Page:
There are a variety of reasons people establish small businesses. Some of those reasons include entrepreneurial spirit, a desire to work for themselves, a once-in-a-generation idea and a general passion for the commerce.
However, we can confidently state that in the history of any business that was ever founded by any passionate entrepreneur, almost no one has ever gone into business merely because they had a passion for creating invoices and collecting payment.
And yet, no matter what business one is in, they are almost necessarily in the business of accounts payables and accounts receivables, because a business that does not pay its bills or get paid doesn’t stay open for very long.
PayPal knows that among the millions of small business customers they serve, far fewer than 1 percent are sitting up at night overwhelmed by the joyous prospect of invoicing.
But, with the upgrades to the invoicing platform for small businesses that it’s rolling out today, PayPal is hoping to achieve something more important for their SMB customers: a world where invoices are so automated, easily operable and seamlessly integrated into the rest of a business’s accounting practices that owners and accountants don’t sit up at night due to invoice-related dread.
“We have a ton of small businesses that use our invoice product as their primary tool to send invoices and accept payments from their customers. This has been a project in the works for quite a while,” Dan Leberman, PayPal’s General Manager of Small and Medium Sized Businesses for North America, told PYMNTS in an interview in advance of today’s announcement.
“We directly engaged our customers to get feedback about what they liked and wanted to see us double down on and offer more of and also other areas where we wanted to catch-up to make sure that our product was as good as anything out there, and ideally better.”
Those improvements to PayPal’s invoicing product, Leberman explained, essentially break down into six different categories.
“What I tell people is the features and functionality fall into two buckets. The first are true functionality upgrades that changes the way a business can conduct an invoicing exchange with their customers. The other features are more what I would describe as complementary capabilities that make it easier to interact with the invoicing tool and for merchants to interact with their customers,” Leberman explained.
The most significant of the “functionality” upgrades is how PayPal now allows business owners to create and categorize value in an invoice. Now, invoices can reflect the quantity of units sold, time for services and dollar amount.
“Most tools, including ours, previously focused only on a dollar amount,” Leberman explained. “SMBs could create a note to describe what it was. But this new process allows businesses to actually automate that process — here is five units, or 10 hours – so a much more structured way of capturing information. Not only for customers, but also for businesses’ record-keeping when they are trying to track a unit of value over time.”
The other major structural upgrade is how businesses pay, with the new platform taking the all or nothing element out of the payment.
“We are going to enable what we call partial payments,” Leberman explained. “A business can send an invoice to a customer and a customer can pay a part of it at some time, without having to have some special arrangement on the side involving multiple invoices.”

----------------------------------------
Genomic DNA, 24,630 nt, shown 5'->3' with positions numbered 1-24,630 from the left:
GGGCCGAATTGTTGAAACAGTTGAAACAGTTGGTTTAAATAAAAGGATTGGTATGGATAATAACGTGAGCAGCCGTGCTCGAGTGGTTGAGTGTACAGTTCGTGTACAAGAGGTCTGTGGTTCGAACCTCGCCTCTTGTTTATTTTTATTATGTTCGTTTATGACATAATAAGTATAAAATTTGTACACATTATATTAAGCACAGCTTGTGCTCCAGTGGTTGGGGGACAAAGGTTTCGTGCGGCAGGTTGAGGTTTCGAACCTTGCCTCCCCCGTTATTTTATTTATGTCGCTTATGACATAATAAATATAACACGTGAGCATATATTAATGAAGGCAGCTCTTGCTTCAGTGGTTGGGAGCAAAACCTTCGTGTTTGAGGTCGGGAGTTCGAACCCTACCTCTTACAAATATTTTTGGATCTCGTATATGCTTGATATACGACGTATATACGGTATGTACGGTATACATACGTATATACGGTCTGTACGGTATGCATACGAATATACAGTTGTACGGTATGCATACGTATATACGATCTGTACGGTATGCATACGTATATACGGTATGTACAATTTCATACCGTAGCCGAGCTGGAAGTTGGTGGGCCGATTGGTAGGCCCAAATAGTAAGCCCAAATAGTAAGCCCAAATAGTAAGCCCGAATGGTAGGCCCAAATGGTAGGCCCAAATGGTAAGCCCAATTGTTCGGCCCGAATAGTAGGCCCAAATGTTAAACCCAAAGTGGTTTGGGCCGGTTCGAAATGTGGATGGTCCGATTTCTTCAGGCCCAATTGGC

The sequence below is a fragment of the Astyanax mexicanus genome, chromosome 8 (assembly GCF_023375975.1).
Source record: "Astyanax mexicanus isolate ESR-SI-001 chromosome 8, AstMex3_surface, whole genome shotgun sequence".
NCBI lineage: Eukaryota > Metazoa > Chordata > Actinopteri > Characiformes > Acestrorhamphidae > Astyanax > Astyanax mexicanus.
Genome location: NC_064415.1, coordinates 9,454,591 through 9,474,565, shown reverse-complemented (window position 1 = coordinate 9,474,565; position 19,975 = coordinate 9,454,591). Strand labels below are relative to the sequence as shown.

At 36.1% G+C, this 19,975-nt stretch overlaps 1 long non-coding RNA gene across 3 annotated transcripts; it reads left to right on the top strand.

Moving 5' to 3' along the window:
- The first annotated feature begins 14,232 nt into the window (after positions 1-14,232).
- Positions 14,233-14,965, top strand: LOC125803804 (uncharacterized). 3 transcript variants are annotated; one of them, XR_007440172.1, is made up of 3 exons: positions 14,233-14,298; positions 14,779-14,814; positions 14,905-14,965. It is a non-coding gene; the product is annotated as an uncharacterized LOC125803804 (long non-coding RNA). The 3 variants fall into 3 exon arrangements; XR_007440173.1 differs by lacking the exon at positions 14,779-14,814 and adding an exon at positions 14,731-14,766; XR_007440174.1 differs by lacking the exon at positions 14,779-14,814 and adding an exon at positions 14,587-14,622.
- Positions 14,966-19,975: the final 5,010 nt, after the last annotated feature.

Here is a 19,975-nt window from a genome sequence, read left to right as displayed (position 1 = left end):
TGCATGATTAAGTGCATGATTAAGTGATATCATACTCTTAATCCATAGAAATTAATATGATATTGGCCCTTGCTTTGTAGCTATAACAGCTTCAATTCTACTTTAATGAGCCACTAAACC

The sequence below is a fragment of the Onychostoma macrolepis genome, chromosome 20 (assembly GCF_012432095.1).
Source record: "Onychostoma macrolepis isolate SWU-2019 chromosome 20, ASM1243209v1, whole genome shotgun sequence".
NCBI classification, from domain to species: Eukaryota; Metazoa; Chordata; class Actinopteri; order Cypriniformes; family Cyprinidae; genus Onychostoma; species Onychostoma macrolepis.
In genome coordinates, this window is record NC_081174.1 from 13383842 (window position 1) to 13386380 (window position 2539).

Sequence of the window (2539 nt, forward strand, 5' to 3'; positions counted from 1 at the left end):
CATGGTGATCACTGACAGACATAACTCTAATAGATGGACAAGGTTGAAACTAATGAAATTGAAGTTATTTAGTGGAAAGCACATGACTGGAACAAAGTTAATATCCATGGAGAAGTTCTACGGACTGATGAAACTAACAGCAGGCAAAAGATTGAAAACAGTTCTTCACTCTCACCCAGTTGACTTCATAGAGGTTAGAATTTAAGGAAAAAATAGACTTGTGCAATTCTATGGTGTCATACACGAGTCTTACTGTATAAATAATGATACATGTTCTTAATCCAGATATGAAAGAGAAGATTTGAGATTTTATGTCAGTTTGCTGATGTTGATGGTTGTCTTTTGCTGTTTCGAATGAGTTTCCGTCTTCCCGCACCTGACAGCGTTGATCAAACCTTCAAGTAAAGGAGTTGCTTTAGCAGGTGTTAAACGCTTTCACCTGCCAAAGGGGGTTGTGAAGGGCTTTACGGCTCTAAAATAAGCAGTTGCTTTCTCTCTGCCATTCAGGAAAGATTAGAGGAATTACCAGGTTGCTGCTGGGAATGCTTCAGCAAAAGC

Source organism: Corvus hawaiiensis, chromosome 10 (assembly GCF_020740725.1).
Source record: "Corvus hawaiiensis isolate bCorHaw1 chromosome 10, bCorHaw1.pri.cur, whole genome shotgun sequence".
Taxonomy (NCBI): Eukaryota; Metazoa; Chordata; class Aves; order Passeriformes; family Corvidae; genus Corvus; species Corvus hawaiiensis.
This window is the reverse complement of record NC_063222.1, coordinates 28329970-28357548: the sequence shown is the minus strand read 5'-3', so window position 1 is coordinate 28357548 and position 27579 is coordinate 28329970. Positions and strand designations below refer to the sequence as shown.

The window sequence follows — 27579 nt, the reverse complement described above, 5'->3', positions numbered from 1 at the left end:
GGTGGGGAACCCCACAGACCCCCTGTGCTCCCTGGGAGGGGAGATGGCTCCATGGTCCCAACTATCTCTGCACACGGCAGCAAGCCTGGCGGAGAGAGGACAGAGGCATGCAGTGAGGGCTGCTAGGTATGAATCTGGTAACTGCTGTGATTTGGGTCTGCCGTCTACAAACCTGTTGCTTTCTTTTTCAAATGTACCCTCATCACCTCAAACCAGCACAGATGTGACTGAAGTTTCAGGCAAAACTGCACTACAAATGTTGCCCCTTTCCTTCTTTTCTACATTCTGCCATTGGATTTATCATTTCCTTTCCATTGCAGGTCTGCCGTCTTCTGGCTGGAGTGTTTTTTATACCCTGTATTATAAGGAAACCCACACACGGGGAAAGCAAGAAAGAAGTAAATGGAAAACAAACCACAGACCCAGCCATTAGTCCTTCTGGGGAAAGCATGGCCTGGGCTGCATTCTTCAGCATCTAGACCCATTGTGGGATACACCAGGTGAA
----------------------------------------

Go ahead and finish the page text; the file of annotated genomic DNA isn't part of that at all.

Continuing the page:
According to Leberman, the second bucket that improves communications has four components. One allows merchants to download and store their invoices as PDFs, which is helpful for companies that service several subsects in their businesses and require separate grouping for invoices. Another allows businesses to easily automate embedded links to the invoice (and payment options) in email and social media postings.
“What we found are new alternative channels for distributing invoices,” Leberman said. “We found that beyond an email, businesses also wanted to be able to send a link so the buyer can see and pay the invoice.”
The system has also been expanded to include the easy entry of invoices that are paid through an alternate method (check or cash) that is not cleared through the digital process.
Finally, the new upgrade will allow small business customers to easily copy other parties on an invoice, which is useful when various parts of an organization need to track the invoicing data, but only one part actually needs to actively interact with it.
“This is more like an FYI,” Leberman explained. “So imagine I am a buyer in a supply chain and I want to copy the invoice to my CFO so they can see the transaction. Well this feature lets it be seen without the copied partner having to take any sort of action on it.”
Leberman noted that what makes this upgrade special is that it was built to be flexible enough to work with PayPal’s rather diverse pool of merchants.
“We serve a wide base of size and vertical, though some pop more than others. A lot of service businesses find this is an easy way to get up and running on sending invoices and accepting payments,” he noted.
“What I was surprised to learn is that a lot of the invoicing products out there don’t make it easy to divide between goods and services – the units vs. the hours. That, we thought, was a really important and simple way to enable merchants to reconcile their own way of thinking about the units of their business with the way they are billing their customers.”
The upgrades rolling out today will start in the U.S., though Leberman noted that they are looking to expand globally in the next few months.
He also noted that this work continues to be a work in progress, as they continue to look for merchant feedback since there is no such thing as a product that is too relevant to its potential users.